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Can I attend this non-Catholic wedding?
Question: My sister-in-law and her husband adopted two children many years ago and raised them in the Catholic Church. Neither of the children have embraced the Faith, and they have led questionable lives (inclusive of drugs, job instability, etc.). My sister-in-law is afflicted with multiple sclerosis (MS) and relies a lot on my wife. We try to be supportive of the family. The present situation is that their 25-year-old son is now getting married in a few months to his cohabitating girlfriend (a Christian wedding outside the Catholic Church). I have never thought it appropriate (or allowed) to attend a fallen-away Catholic wedding outside the Church. But this has caused issues in my immediate and extended family, as they feel that the sister-in-law (with MS) “needs” us, as we are the only family they really have. My wife intends to support her sister. I have decided that I will attend a brunch but will excuse myself discreetly from attending the wedding. I am sympathetic toward my wife and sister-in-law’s predicament. I understand the decision of many of my family members who will attend to show support, but I don’t consider my attendance as something on which I can compromise. Have I made the right decision?
— Name withheld, Texas
Answer: Your decision is commendable and appropriate. Since your sister-in-law has MS, it also makes sense that your wife may need to assist her. This is why the Church does not have an absolute norm when it comes to these awkward marriage situations.
The general norm is that Catholics should not attend the weddings of Catholics held outside of the Church or weddings that are invalid due to other factors, such as a same-sex “wedding” or a “wedding” where one or both of the spouses has been married before and do not have a decree of nullity. The reason for this general norm is that to attend a wedding ceremony is to indicate one is happy and is celebrating the union that is to take place. But in some circumstances, Catholics cannot celebrate what is being done. Hence, they should not attend. This may sow confusion or scandal by leading others to think the wedding is fine by Catholic standards when it is not.
There are, however, some situations where refusing to attend a wedding may so poison family relationships that a prudential judgment can be made to attend. Since the overall goal is to witness to the Catholic faith and to seek conversion and a return to the sacraments for fallen-away Catholics, one may prudently determine that a better course is to attend but resolve to seek to explain, at a later time, the need to validate the marriage to the couple and others. So, while the general norm is not to attend for the reasons stated, it is not an absolute norm, permitting Catholics to ponder what is best and most likely to succeed in winning back the fallen-away Catholics. In your case, there are other circumstances. Your sister-in-law’s condition requires help from your wife. Hence, while you properly conclude that you should not attend, your wife’s presence may be necessary in terms of charity and medical need. Therefore, I think you have reasoned properly in the matter.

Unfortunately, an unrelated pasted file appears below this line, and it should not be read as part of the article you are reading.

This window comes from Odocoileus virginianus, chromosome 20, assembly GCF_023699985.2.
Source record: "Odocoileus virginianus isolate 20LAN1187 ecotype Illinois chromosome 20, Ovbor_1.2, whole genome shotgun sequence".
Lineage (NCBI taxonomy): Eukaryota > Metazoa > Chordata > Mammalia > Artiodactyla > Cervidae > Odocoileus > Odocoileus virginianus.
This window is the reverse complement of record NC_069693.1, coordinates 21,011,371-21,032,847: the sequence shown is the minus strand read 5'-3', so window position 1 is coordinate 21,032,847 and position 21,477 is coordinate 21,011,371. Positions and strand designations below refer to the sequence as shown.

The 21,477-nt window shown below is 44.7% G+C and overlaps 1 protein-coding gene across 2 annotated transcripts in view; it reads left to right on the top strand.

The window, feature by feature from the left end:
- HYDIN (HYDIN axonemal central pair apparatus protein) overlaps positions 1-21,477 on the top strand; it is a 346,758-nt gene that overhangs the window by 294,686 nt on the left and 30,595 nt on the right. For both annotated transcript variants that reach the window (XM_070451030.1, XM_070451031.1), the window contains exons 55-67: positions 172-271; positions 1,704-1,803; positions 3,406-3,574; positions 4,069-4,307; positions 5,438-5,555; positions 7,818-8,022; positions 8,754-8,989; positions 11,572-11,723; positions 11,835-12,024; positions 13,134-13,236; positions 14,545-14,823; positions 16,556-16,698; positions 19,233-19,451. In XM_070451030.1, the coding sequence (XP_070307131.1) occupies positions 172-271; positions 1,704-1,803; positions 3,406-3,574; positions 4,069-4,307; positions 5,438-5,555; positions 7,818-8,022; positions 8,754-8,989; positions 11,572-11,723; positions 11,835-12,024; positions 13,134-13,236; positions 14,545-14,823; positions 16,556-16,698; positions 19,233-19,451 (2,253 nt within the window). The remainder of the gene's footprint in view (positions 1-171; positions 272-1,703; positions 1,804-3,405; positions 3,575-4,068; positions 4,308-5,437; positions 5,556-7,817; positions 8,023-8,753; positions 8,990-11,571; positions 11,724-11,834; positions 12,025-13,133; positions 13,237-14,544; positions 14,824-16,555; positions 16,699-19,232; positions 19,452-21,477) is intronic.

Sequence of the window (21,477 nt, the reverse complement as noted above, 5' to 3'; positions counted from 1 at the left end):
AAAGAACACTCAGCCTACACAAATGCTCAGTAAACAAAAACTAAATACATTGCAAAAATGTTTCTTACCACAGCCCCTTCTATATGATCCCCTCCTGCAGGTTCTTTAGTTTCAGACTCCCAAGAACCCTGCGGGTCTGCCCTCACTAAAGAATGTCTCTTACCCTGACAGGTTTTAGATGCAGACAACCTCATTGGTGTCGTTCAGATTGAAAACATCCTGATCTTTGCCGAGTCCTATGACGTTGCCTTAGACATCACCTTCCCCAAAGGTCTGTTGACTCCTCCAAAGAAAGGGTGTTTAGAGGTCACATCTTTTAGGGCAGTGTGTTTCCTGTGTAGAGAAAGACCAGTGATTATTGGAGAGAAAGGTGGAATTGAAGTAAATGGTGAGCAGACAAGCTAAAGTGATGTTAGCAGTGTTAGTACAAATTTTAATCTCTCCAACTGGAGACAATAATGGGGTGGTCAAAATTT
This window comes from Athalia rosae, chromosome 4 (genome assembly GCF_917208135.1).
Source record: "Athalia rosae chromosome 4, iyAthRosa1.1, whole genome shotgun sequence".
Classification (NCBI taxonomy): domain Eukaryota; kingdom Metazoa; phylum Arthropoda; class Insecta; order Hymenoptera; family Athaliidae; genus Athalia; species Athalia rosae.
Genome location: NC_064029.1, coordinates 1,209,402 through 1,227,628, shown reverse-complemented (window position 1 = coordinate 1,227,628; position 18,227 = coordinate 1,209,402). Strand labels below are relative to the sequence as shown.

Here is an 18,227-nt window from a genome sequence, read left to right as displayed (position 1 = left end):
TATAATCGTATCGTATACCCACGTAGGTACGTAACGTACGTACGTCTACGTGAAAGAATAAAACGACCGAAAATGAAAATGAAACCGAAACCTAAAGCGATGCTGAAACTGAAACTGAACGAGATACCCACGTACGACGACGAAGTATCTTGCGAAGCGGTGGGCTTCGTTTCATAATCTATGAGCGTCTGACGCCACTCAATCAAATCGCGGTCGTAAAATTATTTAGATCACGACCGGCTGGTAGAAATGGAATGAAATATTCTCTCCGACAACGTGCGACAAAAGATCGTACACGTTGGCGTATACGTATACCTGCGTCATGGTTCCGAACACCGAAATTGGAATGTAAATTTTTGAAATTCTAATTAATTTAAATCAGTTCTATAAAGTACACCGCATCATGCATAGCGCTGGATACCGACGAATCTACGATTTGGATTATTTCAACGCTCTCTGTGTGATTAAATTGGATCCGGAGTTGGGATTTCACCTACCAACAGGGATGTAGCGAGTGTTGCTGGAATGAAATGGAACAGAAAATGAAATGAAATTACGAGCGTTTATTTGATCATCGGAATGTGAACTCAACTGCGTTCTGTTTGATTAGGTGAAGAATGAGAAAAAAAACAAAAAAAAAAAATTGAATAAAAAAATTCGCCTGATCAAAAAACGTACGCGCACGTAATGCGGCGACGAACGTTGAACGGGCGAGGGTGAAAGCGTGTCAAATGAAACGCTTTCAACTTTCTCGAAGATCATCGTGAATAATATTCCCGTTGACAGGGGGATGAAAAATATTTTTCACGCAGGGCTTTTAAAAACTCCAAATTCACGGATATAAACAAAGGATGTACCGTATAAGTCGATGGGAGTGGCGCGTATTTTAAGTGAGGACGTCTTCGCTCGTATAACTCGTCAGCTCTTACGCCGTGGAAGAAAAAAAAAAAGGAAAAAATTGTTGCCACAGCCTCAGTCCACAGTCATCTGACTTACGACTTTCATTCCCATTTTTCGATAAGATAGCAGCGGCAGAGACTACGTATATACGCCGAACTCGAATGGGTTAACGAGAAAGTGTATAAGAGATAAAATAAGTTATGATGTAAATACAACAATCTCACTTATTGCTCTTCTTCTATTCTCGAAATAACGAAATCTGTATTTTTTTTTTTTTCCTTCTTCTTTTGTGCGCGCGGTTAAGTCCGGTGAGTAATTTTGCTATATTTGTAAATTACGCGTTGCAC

Judgment and natural disasters
Question: Abraham, as we read recently in Mass, is persistent in asking God to save Sodom even if there were only 10 good people in it. Since Sodom was destroyed, it indicates that less than 10 good people were living there. What about areas that get destroyed by earthquakes, floods, hurricanes, tornadoes, etc.? They often predominantly occur in poor countries or areas. Does God allow the poorest of the poor to sometimes be devastated? I have difficulty seeing a just and merciful God at those times.
— Jeannine Aucoin, Concord, New Hampshire
Answer: The story of Abram’s “haggling” with God over a few righteous being saved instead of the many who are guilty is a classic image for prayer and the need to accept that very few of us are righteous in God’s eyes, and that we need his grace and mercy above all things. It is true that Lot’s family was rescued, but no one else. We surely need to be careful when assigning wickedness to some but not others. It is common that disasters afflict the righteous and the wicked, the rich and the poor. God’s providence remains mysterious and sovereign.